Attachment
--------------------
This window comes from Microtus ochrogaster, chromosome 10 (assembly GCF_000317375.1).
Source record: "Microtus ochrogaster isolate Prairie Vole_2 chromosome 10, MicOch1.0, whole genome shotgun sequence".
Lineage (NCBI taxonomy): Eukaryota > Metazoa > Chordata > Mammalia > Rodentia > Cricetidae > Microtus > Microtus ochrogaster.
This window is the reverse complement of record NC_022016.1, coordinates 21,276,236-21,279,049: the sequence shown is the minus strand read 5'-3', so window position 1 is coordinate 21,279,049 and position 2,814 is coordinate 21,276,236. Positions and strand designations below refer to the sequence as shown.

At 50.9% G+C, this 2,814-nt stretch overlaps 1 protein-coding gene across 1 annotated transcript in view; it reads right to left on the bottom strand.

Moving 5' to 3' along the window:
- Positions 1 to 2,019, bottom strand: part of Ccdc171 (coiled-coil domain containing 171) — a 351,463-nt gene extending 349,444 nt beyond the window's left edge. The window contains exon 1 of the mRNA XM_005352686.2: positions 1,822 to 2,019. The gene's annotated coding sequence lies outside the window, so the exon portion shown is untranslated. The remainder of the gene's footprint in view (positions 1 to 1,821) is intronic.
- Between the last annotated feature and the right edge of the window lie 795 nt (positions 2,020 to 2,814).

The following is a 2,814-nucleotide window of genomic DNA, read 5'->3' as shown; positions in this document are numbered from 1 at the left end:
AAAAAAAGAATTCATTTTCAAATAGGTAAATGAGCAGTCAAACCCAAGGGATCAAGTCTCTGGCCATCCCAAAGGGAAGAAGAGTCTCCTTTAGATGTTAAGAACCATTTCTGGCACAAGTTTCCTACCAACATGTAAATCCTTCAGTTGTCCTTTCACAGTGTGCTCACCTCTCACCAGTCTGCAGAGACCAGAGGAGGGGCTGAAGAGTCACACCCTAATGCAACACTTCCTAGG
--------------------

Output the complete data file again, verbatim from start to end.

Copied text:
This window comes from Microtus ochrogaster, chromosome 10 (assembly GCF_000317375.1).
Source record: "Microtus ochrogaster isolate Prairie Vole_2 chromosome 10, MicOch1.0, whole genome shotgun sequence".
Lineage (NCBI taxonomy): Eukaryota > Metazoa > Chordata > Mammalia > Rodentia > Cricetidae > Microtus > Microtus ochrogaster.
This window is the reverse complement of record NC_022016.1, coordinates 21,276,236-21,279,049: the sequence shown is the minus strand read 5'-3', so window position 1 is coordinate 21,279,049 and position 2,814 is coordinate 21,276,236. Positions and strand designations below refer to the sequence as shown.

At 50.9% G+C, this 2,814-nt stretch overlaps 1 protein-coding gene across 1 annotated transcript in view; it reads right to left on the bottom strand.

Moving 5' to 3' along the window:
- Positions 1 to 2,019, bottom strand: part of Ccdc171 (coiled-coil domain containing 171) — a 351,463-nt gene extending 349,444 nt beyond the window's left edge. The window contains exon 1 of the mRNA XM_005352686.2: positions 1,822 to 2,019. The gene's annotated coding sequence lies outside the window, so the exon portion shown is untranslated. The remainder of the gene's footprint in view (positions 1 to 1,821) is intronic.
- Between the last annotated feature and the right edge of the window lie 795 nt (positions 2,020 to 2,814).

The following is a 2,814-nucleotide window of genomic DNA, read 5'->3' as shown; positions in this document are numbered from 1 at the left end:
AAAAAAAGAATTCATTTTCAAATAGGTAAATGAGCAGTCAAACCCAAGGGATCAAGTCTCTGGCCATCCCAAAGGGAAGAAGAGTCTCCTTTAGATGTTAAGAACCATTTCTGGCACAAGTTTCCTACCAACATGTAAATCCTTCAGTTGTCCTTTCACAGTGTGCTCACCTCTCACCAGTCTGCAGAGACCAGAGGAGGGGCTGAAGAGTCACACCCTAATGCAACACTTCCTAGG